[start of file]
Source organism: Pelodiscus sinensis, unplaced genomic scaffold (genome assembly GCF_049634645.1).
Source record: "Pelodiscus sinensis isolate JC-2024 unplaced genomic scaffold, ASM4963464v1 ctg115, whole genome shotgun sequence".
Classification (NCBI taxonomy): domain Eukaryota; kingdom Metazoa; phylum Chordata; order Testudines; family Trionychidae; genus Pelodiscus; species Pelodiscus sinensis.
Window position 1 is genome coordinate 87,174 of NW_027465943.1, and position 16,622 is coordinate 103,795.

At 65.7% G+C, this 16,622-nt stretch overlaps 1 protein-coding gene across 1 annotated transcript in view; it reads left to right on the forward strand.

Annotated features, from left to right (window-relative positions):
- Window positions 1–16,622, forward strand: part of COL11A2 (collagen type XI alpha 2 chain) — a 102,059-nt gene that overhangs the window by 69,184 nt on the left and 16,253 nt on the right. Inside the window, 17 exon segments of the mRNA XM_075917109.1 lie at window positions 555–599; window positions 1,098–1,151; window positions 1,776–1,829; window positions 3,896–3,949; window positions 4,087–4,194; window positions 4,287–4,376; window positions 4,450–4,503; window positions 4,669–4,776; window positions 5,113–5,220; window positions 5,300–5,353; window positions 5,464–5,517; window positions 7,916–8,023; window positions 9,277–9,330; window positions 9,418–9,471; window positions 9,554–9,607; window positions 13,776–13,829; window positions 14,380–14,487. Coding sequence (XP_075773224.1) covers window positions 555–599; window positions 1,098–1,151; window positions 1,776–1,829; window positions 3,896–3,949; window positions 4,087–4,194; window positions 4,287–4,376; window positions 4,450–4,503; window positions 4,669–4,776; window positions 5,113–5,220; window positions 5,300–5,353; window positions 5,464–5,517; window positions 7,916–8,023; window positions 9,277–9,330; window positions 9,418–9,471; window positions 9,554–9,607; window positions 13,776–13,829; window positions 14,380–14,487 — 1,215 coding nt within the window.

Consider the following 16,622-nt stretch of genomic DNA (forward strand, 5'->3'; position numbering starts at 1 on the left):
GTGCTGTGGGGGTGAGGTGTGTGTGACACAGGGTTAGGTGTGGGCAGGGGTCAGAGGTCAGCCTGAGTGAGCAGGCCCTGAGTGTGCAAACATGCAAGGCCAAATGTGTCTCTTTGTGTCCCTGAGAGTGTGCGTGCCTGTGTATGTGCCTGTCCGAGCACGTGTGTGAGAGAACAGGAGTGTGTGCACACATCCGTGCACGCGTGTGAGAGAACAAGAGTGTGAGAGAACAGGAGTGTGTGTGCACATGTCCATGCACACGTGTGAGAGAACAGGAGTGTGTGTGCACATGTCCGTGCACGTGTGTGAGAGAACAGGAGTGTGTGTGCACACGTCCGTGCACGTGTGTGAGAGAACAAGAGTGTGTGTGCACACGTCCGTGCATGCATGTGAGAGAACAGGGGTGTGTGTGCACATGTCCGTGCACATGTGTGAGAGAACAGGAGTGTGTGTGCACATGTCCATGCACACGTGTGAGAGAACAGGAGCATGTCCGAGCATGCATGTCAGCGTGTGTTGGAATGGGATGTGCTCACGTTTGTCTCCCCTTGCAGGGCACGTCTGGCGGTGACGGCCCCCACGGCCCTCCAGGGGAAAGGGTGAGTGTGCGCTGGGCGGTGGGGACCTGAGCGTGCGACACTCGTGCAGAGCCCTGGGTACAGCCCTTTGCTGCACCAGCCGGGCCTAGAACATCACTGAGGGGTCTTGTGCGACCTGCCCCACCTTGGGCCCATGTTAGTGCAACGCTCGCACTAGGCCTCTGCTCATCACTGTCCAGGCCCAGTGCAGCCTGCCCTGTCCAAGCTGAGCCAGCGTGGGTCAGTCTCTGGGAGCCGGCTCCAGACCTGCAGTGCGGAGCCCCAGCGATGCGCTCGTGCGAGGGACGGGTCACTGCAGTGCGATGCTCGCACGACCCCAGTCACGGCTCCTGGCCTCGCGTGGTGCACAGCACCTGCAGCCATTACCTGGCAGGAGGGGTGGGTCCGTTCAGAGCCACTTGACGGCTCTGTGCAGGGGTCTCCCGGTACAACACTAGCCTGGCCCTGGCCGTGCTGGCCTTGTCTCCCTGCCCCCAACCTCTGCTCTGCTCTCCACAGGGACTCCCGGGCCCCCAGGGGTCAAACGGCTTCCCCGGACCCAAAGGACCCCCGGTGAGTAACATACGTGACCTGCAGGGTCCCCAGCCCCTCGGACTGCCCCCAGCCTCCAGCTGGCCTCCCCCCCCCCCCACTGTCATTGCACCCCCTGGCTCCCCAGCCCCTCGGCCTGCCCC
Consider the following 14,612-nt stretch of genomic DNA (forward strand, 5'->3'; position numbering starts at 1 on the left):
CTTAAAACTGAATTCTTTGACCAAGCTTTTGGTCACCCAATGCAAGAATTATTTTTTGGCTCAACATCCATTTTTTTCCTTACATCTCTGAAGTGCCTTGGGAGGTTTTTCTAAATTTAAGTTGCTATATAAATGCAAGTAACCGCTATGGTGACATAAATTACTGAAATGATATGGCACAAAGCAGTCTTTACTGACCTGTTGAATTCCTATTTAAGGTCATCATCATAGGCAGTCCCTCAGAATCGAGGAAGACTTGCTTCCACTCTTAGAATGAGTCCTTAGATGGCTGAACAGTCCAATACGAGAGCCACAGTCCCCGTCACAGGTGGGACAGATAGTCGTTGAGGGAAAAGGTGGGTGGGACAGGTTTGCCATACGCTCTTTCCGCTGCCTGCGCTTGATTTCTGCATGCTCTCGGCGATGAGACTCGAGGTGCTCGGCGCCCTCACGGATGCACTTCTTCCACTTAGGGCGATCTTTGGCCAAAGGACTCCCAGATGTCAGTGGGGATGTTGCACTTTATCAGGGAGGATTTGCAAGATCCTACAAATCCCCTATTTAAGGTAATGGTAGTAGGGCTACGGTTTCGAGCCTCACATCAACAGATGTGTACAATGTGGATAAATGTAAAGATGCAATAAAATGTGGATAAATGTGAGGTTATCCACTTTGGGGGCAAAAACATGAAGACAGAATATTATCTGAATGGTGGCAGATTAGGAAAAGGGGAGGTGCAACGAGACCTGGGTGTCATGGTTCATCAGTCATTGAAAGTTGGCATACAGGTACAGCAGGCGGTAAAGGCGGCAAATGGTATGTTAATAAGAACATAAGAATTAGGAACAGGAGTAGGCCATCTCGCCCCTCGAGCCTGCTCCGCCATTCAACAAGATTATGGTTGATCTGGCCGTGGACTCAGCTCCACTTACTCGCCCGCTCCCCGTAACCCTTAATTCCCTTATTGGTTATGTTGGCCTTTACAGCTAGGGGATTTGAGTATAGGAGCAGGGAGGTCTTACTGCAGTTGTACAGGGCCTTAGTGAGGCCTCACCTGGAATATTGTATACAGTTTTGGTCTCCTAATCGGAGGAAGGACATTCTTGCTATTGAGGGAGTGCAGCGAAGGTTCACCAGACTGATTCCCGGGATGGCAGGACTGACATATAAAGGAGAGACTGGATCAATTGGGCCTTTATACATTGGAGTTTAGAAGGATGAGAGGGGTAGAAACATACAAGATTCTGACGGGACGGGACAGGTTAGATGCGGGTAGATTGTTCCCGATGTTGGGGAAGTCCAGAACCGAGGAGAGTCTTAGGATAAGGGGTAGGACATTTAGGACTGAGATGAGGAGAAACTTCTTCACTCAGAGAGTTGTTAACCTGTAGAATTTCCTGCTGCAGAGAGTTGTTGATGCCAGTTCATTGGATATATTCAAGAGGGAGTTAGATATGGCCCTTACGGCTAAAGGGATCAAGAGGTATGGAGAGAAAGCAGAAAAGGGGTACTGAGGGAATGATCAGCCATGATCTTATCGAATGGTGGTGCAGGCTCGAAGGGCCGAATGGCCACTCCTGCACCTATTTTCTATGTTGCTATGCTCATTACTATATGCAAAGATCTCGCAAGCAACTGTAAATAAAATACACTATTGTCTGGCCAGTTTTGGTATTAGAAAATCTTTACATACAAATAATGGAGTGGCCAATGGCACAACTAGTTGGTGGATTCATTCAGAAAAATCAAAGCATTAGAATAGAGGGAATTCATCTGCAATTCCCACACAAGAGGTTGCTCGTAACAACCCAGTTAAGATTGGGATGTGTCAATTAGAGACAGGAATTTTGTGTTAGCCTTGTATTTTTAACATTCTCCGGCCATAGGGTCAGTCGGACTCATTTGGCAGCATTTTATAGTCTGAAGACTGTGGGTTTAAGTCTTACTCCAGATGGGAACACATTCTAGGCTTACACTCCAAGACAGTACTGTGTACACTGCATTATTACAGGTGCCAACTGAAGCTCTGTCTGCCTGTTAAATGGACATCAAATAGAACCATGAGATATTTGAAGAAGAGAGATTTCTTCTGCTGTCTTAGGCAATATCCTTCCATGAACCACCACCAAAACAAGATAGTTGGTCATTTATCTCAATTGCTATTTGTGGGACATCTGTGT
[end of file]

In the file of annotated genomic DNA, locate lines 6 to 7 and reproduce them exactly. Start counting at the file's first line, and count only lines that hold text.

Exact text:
Annotated features, from left to right (window-relative positions):
- Window positions 1–16,622, forward strand: part of COL11A2 (collagen type XI alpha 2 chain) — a 102,059-nt gene that overhangs the window by 69,184 nt on the left and 16,253 nt on the right. Inside the window, 17 exon segments of the mRNA XM_075917109.1 lie at window positions 555–599; window positions 1,098–1,151; window positions 1,776–1,829; window positions 3,896–3,949; window positions 4,087–4,194; window positions 4,287–4,376; window positions 4,450–4,503; window positions 4,669–4,776; window positions 5,113–5,220; window positions 5,300–5,353; window positions 5,464–5,517; window positions 7,916–8,023; window positions 9,277–9,330; window positions 9,418–9,471; window positions 9,554–9,607; window positions 13,776–13,829; window positions 14,380–14,487. Coding sequence (XP_075773224.1) covers window positions 555–599; window positions 1,098–1,151; window positions 1,776–1,829; window positions 3,896–3,949; window positions 4,087–4,194; window positions 4,287–4,376; window positions 4,450–4,503; window positions 4,669–4,776; window positions 5,113–5,220; window positions 5,300–5,353; window positions 5,464–5,517; window positions 7,916–8,023; window positions 9,277–9,330; window positions 9,418–9,471; window positions 9,554–9,607; window positions 13,776–13,829; window positions 14,380–14,487 — 1,215 coding nt within the window.